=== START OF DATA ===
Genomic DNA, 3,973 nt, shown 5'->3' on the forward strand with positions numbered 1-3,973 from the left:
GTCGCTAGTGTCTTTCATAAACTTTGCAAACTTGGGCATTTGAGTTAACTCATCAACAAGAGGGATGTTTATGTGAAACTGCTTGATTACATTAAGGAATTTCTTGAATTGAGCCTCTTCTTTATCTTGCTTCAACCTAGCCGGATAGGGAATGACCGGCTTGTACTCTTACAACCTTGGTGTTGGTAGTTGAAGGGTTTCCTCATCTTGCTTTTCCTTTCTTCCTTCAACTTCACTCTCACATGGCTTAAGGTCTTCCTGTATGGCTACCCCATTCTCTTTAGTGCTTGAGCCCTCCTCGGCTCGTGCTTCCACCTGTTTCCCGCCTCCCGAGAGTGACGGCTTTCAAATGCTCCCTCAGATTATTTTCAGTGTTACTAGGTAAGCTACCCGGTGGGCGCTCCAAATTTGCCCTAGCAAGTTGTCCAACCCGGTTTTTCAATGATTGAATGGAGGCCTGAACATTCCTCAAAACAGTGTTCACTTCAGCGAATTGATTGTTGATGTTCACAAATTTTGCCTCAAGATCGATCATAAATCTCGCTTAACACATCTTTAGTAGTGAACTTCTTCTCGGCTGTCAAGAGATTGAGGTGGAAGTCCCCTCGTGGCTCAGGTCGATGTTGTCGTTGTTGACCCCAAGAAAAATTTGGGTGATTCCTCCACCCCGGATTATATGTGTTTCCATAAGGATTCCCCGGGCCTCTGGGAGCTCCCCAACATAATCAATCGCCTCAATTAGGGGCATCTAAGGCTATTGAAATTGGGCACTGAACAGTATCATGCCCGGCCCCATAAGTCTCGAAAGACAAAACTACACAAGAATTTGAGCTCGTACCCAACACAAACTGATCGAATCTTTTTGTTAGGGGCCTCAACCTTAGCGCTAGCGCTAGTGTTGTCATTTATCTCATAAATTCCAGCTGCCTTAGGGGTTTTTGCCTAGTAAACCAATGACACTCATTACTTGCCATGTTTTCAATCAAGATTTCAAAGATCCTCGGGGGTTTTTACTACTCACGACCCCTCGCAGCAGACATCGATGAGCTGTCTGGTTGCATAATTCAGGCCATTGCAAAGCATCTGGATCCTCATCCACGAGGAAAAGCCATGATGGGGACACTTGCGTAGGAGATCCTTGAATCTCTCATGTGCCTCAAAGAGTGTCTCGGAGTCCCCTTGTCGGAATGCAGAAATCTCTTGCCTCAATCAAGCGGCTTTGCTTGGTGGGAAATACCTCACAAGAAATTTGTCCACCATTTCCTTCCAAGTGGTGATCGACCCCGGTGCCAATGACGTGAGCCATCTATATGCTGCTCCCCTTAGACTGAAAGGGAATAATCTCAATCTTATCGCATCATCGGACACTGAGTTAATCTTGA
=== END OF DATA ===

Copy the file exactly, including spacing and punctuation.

Genomic DNA, 3,973 nt, shown 5'->3' on the forward strand with positions numbered 1-3,973 from the left:
GTCGCTAGTGTCTTTCATAAACTTTGCAAACTTGGGCATTTGAGTTAACTCATCAACAAGAGGGATGTTTATGTGAAACTGCTTGATTACATTAAGGAATTTCTTGAATTGAGCCTCTTCTTTATCTTGCTTCAACCTAGCCGGATAGGGAATGACCGGCTTGTACTCTTACAACCTTGGTGTTGGTAGTTGAAGGGTTTCCTCATCTTGCTTTTCCTTTCTTCCTTCAACTTCACTCTCACATGGCTTAAGGTCTTCCTGTATGGCTACCCCATTCTCTTTAGTGCTTGAGCCCTCCTCGGCTCGTGCTTCCACCTGTTTCCCGCCTCCCGAGAGTGACGGCTTTCAAATGCTCCCTCAGATTATTTTCAGTGTTACTAGGTAAGCTACCCGGTGGGCGCTCCAAATTTGCCCTAGCAAGTTGTCCAACCCGGTTTTTCAATGATTGAATGGAGGCCTGAACATTCCTCAAAACAGTGTTCACTTCAGCGAATTGATTGTTGATGTTCACAAATTTTGCCTCAAGATCGATCATAAATCTCGCTTAACACATCTTTAGTAGTGAACTTCTTCTCGGCTGTCAAGAGATTGAGGTGGAAGTCCCCTCGTGGCTCAGGTCGATGTTGTCGTTGTTGACCCCAAGAAAAATTTGGGTGATTCCTCCACCCCGGATTATATGTGTTTCCATAAGGATTCCCCGGGCCTCTGGGAGCTCCCCAACATAATCAATCGCCTCAATTAGGGGCATCTAAGGCTATTGAAATTGGGCACTGAACAGTATCATGCCCGGCCCCATAAGTCTCGAAAGACAAAACTACACAAGAATTTGAGCTCGTACCCAACACAAACTGATCGAATCTTTTTGTTAGGGGCCTCAACCTTAGCGCTAGCGCTAGTGTTGTCATTTATCTCATAAATTCCAGCTGCCTTAGGGGTTTTTGCCTAGTAAACCAATGACACTCATTACTTGCCATGTTTTCAATCAAGATTTCAAAGATCCTCGGGGGTTTTTACTACTCACGACCCCTCGCAGCAGACATCGATGAGCTGTCTGGTTGCATAATTCAGGCCATTGCAAAGCATCTGGATCCTCATCCACGAGGAAAAGCCATGATGGGGACACTTGCGTAGGAGATCCTTGAATCTCTCATGTGCCTCAAAGAGTGTCTCGGAGTCCCCTTGTCGGAATGCAGAAATCTCTTGCCTCAATCAAGCGGCTTTGCTTGGTGGGAAATACCTCACAAGAAATTTGTCCACCATTTCCTTCCAAGTGGTGATCGACCCCGGTGCCAATGACGTGAGCCATCTATATGCTGCTCCCCTTAGACTGAAAGGGAATAATCTCAATCTTATCGCATCATCGGACACTGAGTTAATCTTGA